Six reasons why Barack Obama would have beaten Donald Trump in 2016

The Democrats had the perfect candidate ready and waiting, and at a mere 55 years of age, and the tempting audacity of a third term

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The Independent Online

For disappointed Democrats this particular piece of speculation may be cold comfort, but a 70-year-old act of political spite may have denied them the White House, and given the world Trump. In such a tight contest, it is perfectly plausible that, had the Constitution permitted it, one Barack Obama could have run for and won a third term in office. Here’s why.

Obama was more popular than Hillary Clinton

Despite eight years in power, President Obama enjoyed higher approval ratings than Hillary Clinton, who would have been the first president to enter office with a negative rating. The Real Clear Politics website gives Obama a positive score of +8.5 on an average of job approval polling. Not bad, given the Great Recession, economic insecurity, Obamacare, foreign wars, etc.

Obama was a better qualified candidate than Secretary Clinton

He and Michelle, and Bill Clinton for that matter, made much of the fact that Hillary Clinton was better qualified than any of them to enter the White House. Maybe so, but she was obviously not as well qualified as someone who had held the highest office for two terms.

Obama is a better campaigner than Hillary Clinton

Seems so obvious – and it is. He is far better “on the stump”, and his late interventions in the campaign showed that he still had the ability to energise a crowd and a flagging candidate. He gave every impression of enjoying himself. He could have done the hat trick.

People of colour would have turned out more for Barack Obama

Again, hard to argue the opposite, though it is always going to be a hypothetical proposition, and Trump got such a small share anyway it might not have made a vast difference. But ever small improvement would have helped the Democrats in a few key battlegrounds, such as Florida and North Carolina.

President Obama represented stability 

Of course the “Trumpquake” was caused by a widespread rejection of professional politics and the establishment, an inchoate rage against a system in which too many voters felt forgotten. Still, like the Brexit vote, it was hardly overwhelming, and in point of fact the ultimate establishment candidate, Clinton, won the popular vote. Obama wasn’t maybe quite as conventional n establishment figure as his former secretary of state.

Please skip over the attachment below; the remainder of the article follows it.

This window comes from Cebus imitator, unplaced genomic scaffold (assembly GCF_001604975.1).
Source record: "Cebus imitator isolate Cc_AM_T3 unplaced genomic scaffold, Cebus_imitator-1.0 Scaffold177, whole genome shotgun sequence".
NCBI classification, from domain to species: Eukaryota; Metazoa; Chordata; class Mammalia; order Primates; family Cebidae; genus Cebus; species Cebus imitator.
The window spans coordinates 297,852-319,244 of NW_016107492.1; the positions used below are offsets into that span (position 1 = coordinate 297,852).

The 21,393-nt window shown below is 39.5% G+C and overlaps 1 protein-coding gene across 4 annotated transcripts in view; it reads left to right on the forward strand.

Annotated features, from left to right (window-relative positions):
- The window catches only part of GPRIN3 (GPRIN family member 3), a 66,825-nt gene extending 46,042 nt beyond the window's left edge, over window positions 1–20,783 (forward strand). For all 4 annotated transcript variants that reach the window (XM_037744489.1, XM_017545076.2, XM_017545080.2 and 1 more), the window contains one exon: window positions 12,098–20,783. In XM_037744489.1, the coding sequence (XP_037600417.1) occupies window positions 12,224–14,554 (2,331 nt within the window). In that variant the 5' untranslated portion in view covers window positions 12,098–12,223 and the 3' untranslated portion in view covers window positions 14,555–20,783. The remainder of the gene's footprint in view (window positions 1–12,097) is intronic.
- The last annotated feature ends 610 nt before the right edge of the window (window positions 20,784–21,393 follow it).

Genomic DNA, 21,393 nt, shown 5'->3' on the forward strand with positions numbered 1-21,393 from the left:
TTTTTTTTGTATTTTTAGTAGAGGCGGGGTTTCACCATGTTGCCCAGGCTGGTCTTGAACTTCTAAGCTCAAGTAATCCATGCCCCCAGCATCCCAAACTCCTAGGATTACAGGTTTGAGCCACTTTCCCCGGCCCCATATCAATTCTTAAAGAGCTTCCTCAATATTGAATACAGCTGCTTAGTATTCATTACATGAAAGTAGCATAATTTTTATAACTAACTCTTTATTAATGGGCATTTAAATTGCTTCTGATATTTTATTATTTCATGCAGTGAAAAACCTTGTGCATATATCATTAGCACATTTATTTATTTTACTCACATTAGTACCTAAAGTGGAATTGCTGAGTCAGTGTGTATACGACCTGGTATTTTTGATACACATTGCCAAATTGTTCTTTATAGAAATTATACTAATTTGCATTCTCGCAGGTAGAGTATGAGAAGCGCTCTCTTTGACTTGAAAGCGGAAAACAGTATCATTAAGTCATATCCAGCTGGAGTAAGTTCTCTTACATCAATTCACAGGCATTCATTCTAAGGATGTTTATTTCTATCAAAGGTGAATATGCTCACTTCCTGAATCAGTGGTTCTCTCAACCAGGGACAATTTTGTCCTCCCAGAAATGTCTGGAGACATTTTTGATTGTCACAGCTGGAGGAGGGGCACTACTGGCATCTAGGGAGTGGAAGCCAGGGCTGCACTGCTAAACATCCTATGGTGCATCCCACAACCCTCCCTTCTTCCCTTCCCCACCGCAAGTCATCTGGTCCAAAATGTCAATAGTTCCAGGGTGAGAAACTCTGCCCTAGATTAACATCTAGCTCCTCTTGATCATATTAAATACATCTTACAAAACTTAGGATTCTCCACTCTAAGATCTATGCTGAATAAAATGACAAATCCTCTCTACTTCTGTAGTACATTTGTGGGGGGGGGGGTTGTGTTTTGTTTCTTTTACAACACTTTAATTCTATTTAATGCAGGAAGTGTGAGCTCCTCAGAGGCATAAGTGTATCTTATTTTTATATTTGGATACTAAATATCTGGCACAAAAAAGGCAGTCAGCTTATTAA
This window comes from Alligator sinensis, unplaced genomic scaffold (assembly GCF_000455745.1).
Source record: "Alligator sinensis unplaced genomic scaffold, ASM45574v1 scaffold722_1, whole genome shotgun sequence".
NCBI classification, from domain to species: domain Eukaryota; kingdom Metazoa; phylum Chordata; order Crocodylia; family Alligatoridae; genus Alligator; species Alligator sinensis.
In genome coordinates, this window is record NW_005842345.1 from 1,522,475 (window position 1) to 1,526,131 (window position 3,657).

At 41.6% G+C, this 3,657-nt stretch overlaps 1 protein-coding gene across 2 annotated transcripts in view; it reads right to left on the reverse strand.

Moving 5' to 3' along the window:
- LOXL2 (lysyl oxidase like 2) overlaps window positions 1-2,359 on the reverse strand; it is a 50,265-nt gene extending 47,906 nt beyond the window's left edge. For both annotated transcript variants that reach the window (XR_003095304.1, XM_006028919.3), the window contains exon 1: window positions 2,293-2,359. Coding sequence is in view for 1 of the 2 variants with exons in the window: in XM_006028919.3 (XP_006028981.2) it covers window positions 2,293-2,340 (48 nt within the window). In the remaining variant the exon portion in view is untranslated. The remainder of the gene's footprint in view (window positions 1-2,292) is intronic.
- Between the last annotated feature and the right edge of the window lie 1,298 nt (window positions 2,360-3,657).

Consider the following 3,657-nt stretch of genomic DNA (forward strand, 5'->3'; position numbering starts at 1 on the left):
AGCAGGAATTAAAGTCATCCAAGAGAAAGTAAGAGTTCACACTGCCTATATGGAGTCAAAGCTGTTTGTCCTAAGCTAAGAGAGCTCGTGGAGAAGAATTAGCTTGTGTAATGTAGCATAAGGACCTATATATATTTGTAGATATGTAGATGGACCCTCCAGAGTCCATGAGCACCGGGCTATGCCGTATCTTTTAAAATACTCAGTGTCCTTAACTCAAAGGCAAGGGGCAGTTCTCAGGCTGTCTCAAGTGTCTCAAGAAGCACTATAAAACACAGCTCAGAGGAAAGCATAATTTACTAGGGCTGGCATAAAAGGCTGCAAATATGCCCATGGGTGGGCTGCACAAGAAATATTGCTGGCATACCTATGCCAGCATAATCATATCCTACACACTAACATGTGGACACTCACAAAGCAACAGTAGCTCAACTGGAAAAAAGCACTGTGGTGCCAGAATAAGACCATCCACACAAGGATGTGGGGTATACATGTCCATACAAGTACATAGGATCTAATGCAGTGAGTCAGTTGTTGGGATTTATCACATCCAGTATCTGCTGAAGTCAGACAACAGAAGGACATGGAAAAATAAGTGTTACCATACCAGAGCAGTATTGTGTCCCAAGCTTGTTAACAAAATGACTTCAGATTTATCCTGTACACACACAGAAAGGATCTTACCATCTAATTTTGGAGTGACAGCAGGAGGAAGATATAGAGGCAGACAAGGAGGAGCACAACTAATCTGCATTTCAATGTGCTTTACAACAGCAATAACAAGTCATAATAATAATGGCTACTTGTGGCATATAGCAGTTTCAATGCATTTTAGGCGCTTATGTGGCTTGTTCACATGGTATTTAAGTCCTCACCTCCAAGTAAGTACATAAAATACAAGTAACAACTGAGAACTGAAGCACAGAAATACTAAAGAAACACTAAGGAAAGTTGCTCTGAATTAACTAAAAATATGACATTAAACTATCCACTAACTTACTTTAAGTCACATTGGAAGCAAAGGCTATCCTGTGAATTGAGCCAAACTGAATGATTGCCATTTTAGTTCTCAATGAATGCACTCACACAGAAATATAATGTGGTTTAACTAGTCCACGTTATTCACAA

President Obama had a record to be proud of 

This is a variation of the fifth point, but there was much in Barack Obama’s time to be proud of, and Hillary Clinton was left with the tricky task, as are all candidates in succession for a governing party, of trying to represent change and continuity at the same time. Obama would also have been free of all that Clinton baggage – Bill’s affairs, the emails, the Foundation and the rest of it. The contrast with Trump would have been starker. Barack Obama has a blameless private life, is obviously a man of outstanding personal integrity and is famous for his grace and dignity. I need add no more.

So a narrow victory for President Obama over candidate Donald Trump in 2016 was perfectly possible. Bernie Sanders... Hillary Clinton... Joe Biden? In fact the Democrats had the perfect candidate ready and waiting, and at a mere 55 years of age, and the tempting audacity of a third term.

The Constitutional prohibition on election to more two terms does not date back to the founding fathers, but rather only to 1947, when the 22nd Amendment was proposed (and ratified by the required number of states in 1951). It was, in effect, a posthumous act of political spite by Republicans against the domination of Franklin Roosevelt, who had won four terms before his death in 1945. Given that Harry Truman won for the Democrats in 1948, FDR might even have made his run a round 20 years. Bill Clinton would also most likely have won a third term in 2000, in that notoriously close contest, in which case there would have been no President George W Bush and, maybe, no Iraq war. And today we would be talking about the remarkable political longevity – and future – of Barack Obama. A poignant thought. 

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